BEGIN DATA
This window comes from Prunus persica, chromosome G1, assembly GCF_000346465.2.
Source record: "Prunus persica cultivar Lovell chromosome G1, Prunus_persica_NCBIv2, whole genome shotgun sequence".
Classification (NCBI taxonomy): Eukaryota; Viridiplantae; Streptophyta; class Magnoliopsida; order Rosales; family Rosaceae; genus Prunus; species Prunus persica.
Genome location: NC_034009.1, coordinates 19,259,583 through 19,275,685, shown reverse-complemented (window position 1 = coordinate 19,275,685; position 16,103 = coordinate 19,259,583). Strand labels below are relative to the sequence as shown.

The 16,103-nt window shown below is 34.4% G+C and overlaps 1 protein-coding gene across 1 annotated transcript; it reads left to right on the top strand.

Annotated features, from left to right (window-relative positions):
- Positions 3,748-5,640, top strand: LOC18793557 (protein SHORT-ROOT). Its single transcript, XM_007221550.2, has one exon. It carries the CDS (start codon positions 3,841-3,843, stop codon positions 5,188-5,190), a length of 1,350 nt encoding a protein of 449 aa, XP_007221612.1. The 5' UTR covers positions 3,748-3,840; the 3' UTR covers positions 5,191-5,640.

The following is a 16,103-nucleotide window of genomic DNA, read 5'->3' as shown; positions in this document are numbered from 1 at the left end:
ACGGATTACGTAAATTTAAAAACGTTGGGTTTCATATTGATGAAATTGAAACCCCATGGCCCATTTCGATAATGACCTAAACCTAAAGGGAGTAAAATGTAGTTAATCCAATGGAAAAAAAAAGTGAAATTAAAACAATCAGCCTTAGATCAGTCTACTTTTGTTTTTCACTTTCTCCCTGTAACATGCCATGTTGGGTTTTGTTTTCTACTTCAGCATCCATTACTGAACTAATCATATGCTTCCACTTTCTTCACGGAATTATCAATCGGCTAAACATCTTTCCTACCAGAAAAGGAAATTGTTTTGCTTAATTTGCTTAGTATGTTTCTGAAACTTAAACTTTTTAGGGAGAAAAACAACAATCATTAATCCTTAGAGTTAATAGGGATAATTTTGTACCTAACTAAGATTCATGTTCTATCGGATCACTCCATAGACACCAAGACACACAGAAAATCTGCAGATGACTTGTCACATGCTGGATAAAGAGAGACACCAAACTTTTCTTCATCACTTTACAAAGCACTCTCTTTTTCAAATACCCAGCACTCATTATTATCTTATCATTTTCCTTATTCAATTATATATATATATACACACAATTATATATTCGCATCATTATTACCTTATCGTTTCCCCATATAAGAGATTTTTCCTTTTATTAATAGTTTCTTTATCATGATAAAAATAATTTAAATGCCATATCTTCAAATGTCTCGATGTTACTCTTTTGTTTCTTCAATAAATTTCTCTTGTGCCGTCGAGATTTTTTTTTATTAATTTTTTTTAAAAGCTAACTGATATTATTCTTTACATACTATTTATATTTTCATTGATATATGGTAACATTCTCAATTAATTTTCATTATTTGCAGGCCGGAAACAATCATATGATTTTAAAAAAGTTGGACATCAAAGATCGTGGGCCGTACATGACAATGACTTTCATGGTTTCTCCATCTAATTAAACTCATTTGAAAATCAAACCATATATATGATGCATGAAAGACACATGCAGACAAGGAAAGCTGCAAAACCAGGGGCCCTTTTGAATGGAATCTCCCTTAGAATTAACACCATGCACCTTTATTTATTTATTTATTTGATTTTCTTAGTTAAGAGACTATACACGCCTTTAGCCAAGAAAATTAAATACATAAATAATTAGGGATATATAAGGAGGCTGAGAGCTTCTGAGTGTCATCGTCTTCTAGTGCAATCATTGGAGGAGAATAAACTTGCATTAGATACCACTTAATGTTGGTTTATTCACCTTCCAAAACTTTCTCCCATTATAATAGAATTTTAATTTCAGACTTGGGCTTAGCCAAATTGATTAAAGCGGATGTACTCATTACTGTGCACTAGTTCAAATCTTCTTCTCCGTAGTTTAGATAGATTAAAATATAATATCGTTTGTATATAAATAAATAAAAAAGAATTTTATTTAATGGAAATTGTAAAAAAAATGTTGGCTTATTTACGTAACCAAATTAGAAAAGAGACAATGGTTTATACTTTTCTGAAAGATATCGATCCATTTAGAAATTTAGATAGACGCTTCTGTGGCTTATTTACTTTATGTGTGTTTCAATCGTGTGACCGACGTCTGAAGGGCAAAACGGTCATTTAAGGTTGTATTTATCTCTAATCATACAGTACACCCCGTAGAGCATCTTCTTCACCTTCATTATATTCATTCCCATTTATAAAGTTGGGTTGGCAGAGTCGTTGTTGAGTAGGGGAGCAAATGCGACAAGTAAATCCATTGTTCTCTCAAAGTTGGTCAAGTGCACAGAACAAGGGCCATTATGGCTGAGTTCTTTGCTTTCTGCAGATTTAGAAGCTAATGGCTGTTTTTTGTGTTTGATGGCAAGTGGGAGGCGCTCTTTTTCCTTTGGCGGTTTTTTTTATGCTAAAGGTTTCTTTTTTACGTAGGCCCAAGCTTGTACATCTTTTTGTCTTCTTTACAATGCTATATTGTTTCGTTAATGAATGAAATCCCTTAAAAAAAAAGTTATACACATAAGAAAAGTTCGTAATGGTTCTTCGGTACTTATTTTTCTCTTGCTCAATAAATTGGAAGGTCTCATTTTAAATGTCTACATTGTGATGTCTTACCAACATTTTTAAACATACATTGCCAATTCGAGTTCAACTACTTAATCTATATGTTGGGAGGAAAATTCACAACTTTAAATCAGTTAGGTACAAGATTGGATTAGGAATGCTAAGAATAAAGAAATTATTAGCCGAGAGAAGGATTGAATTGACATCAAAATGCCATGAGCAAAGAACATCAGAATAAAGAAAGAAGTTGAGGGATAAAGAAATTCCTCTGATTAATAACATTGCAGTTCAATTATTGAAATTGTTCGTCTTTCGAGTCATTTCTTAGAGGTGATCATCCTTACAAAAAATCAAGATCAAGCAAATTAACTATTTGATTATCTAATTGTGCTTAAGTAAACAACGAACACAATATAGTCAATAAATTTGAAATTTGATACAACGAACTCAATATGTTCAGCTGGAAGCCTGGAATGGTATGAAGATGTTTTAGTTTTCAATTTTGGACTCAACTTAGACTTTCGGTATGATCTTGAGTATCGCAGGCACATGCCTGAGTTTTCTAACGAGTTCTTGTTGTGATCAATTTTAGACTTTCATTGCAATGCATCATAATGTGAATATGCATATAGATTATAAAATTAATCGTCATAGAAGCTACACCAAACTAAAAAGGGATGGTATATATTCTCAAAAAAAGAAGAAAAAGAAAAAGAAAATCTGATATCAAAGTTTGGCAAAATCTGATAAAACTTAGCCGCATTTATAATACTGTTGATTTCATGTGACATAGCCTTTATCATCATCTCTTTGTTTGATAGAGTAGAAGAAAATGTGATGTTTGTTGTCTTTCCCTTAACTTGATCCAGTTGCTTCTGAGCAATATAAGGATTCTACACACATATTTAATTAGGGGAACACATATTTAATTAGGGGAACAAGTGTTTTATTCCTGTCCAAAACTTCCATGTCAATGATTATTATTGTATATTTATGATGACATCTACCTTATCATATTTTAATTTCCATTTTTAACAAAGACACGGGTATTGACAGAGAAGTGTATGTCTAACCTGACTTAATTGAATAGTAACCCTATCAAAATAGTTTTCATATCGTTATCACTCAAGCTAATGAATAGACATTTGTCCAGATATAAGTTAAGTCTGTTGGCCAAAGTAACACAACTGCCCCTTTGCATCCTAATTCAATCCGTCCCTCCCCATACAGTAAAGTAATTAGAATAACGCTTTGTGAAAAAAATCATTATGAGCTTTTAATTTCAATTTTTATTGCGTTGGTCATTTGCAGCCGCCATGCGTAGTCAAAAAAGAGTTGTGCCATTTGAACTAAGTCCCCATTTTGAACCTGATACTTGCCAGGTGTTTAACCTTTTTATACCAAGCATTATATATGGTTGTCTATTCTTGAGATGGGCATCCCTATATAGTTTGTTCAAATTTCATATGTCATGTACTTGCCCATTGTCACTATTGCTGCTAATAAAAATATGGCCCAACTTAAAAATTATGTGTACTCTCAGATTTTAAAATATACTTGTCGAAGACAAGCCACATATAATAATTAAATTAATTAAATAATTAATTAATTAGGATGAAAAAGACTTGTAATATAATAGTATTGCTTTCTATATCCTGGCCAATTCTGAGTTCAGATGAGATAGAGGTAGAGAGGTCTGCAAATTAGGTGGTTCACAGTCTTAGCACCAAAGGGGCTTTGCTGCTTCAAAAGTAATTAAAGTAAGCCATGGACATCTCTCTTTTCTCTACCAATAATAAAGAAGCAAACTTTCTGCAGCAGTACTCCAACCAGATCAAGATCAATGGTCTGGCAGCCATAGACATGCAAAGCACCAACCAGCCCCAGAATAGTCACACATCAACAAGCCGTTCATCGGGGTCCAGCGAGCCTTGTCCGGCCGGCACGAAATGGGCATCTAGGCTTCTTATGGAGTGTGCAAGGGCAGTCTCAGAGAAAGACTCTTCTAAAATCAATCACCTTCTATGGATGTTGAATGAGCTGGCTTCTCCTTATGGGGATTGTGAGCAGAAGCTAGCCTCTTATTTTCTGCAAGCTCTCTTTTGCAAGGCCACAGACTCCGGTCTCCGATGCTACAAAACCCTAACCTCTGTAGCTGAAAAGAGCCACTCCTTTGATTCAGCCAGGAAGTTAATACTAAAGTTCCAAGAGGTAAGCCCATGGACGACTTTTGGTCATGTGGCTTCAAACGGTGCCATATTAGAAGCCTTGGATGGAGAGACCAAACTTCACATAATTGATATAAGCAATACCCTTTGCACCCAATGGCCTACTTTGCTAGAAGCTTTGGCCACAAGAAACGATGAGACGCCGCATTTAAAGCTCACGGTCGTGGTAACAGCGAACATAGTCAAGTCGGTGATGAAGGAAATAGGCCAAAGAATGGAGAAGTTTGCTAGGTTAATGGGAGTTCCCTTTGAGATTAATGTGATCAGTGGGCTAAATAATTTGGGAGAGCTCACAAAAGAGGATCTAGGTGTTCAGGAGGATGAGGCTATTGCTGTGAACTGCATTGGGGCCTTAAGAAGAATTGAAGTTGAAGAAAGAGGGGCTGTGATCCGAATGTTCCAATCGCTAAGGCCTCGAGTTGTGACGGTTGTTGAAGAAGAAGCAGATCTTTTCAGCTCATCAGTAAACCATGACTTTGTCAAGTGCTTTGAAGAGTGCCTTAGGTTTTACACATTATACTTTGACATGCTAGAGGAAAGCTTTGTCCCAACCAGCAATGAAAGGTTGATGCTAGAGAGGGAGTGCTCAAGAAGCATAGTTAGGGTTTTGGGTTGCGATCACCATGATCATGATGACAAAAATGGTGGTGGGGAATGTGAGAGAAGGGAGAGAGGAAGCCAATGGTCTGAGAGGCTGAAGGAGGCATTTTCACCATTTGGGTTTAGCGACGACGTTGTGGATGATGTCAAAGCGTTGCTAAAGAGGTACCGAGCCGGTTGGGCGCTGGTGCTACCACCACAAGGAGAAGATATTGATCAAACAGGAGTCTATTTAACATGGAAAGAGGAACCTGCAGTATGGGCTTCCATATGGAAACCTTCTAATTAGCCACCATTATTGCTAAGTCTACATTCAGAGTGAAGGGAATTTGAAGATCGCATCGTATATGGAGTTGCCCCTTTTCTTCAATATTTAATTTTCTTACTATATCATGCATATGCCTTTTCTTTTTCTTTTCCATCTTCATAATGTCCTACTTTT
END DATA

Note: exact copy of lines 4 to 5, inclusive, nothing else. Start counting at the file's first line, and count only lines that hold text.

Genome location: NC_034009.1, coordinates 19,259,583 through 19,275,685, shown reverse-complemented (window position 1 = coordinate 19,275,685; position 16,103 = coordinate 19,259,583). Strand labels below are relative to the sequence as shown.

The 16,103-nt window shown below is 34.4% G+C and overlaps 1 protein-coding gene across 1 annotated transcript; it reads left to right on the top strand.